Guesthouse of the Arriyadh Development Authority Architectural pearl in the desert

Naturally, when we are working on comprehensive signage and information systems, we pay a visit to the locations in question. One special experience came during our work on a guidance system for the Diplomatic Quarter in Riyadh, Saudi Arabia. This was because the client, the Arriyadh Development Authority, offered foreign project workers and visitors accommodation with an extraordinary history and atmosphere: Tuwaiq Palace. It was built between 1981 and 1985 in a joint venture between Frei Otto, BuroHappold and Omrania & Associates and was originally conceived as a kind of diplomatic club with leisure facilities for embassy employees and their guests from all over the world. The complex therefore features various social rooms, bars, lobbies and wings containing guest rooms, as well as amenities such as tennis, swimming, sauna and gym facilities.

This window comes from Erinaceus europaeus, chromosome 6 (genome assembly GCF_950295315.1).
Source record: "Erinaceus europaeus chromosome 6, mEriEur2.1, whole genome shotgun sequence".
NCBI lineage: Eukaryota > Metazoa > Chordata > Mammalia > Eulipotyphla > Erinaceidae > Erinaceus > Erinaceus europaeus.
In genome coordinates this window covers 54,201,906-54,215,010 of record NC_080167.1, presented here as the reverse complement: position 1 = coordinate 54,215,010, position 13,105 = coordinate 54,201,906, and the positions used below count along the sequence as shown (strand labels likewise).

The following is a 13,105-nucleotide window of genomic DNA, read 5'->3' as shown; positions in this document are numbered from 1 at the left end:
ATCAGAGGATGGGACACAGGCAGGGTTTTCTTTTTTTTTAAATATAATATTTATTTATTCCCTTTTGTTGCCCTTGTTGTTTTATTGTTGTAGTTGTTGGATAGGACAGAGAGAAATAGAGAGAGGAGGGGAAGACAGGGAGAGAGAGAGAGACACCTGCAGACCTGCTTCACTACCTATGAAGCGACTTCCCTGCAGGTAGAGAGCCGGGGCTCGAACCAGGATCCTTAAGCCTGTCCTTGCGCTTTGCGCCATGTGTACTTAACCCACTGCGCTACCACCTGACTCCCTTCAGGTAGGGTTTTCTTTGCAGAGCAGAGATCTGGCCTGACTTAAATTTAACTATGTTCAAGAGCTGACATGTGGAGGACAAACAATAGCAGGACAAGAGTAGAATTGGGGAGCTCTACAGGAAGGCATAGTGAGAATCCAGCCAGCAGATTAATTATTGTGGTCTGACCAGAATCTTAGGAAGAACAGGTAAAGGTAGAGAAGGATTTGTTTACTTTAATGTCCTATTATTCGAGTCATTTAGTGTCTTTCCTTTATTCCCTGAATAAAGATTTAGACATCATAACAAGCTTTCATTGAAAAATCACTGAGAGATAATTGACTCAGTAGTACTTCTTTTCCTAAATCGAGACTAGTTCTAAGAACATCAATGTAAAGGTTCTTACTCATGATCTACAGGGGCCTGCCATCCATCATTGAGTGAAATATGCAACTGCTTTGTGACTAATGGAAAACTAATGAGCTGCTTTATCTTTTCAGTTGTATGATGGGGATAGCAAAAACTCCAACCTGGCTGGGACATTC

The organic design of the complex means that it appears to grow out of the surrounding desert landscape; the building, clad in sand-colored limestone, shields the lush vegetation of the large inner courtyard like a defensive wall. Landscape architect Richard Bödeker designed the green space with the recurring theme of a gradual transition from desert to garden. The distinctive tent structures by Frei Otto nestle against the building to act as roofs and shield against the sun, providing an oasis-like atmosphere with a touch of a Bedouin camp. Tuwaiq Palace is not only a hospitable oasis in the desert, but also an island of Western lifestyles in a strictly Islamic country, with its diverse complement of expats from all around the globe living there while working on local projects. Life there is not unlike a stay in a very comfortable youth hostel – aside from the odd occasions when the complex is booked by local wedding parties and the sounds of Arabic music waft through the night. This work by Frei Otto, little known in Germany, is a revelation and a curiosity – a unique architectural pearl in the desert sands.

picture credits:
unit-design - Bernd Hilpert
OHO joint venture
Werkarchiv Frei Otto